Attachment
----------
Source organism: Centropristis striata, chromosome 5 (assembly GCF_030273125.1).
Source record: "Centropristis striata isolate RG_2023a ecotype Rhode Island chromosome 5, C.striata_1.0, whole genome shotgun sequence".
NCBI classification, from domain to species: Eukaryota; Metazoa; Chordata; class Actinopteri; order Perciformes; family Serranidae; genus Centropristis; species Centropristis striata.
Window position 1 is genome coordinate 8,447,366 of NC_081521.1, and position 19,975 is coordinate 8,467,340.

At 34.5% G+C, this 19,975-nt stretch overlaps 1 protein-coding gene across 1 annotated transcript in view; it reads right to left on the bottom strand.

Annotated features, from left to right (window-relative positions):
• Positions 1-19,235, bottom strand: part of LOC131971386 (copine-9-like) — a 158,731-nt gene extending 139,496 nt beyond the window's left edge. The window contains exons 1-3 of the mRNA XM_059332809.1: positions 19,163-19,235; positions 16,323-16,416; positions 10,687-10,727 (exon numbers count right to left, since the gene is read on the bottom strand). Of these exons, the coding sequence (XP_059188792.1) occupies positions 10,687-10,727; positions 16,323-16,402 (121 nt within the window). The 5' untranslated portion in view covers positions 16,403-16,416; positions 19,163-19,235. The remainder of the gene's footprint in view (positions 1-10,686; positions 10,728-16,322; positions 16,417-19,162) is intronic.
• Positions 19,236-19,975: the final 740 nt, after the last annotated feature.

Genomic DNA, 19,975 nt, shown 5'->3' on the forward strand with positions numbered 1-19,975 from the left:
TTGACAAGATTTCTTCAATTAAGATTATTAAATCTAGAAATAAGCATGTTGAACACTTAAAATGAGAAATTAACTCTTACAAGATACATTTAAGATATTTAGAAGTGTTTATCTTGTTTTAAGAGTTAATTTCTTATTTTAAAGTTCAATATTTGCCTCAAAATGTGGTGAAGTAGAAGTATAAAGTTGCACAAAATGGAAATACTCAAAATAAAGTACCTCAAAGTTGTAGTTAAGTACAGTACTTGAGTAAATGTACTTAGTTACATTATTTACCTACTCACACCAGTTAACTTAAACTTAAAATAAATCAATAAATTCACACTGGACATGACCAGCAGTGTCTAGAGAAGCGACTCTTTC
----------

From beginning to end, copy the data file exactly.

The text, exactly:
Source organism: Centropristis striata, chromosome 5 (assembly GCF_030273125.1).
Source record: "Centropristis striata isolate RG_2023a ecotype Rhode Island chromosome 5, C.striata_1.0, whole genome shotgun sequence".
NCBI classification, from domain to species: Eukaryota; Metazoa; Chordata; class Actinopteri; order Perciformes; family Serranidae; genus Centropristis; species Centropristis striata.
Window position 1 is genome coordinate 8,447,366 of NC_081521.1, and position 19,975 is coordinate 8,467,340.

At 34.5% G+C, this 19,975-nt stretch overlaps 1 protein-coding gene across 1 annotated transcript in view; it reads right to left on the bottom strand.

Annotated features, from left to right (window-relative positions):
• Positions 1-19,235, bottom strand: part of LOC131971386 (copine-9-like) — a 158,731-nt gene extending 139,496 nt beyond the window's left edge. The window contains exons 1-3 of the mRNA XM_059332809.1: positions 19,163-19,235; positions 16,323-16,416; positions 10,687-10,727 (exon numbers count right to left, since the gene is read on the bottom strand). Of these exons, the coding sequence (XP_059188792.1) occupies positions 10,687-10,727; positions 16,323-16,402 (121 nt within the window). The 5' untranslated portion in view covers positions 16,403-16,416; positions 19,163-19,235. The remainder of the gene's footprint in view (positions 1-10,686; positions 10,728-16,322; positions 16,417-19,162) is intronic.
• Positions 19,236-19,975: the final 740 nt, after the last annotated feature.

Genomic DNA, 19,975 nt, shown 5'->3' on the forward strand with positions numbered 1-19,975 from the left:
TTGACAAGATTTCTTCAATTAAGATTATTAAATCTAGAAATAAGCATGTTGAACACTTAAAATGAGAAATTAACTCTTACAAGATACATTTAAGATATTTAGAAGTGTTTATCTTGTTTTAAGAGTTAATTTCTTATTTTAAAGTTCAATATTTGCCTCAAAATGTGGTGAAGTAGAAGTATAAAGTTGCACAAAATGGAAATACTCAAAATAAAGTACCTCAAAGTTGTAGTTAAGTACAGTACTTGAGTAAATGTACTTAGTTACATTATTTACCTACTCACACCAGTTAACTTAAACTTAAAATAAATCAATAAATTCACACTGGACATGACCAGCAGTGTCTAGAGAAGCGACTCTTTC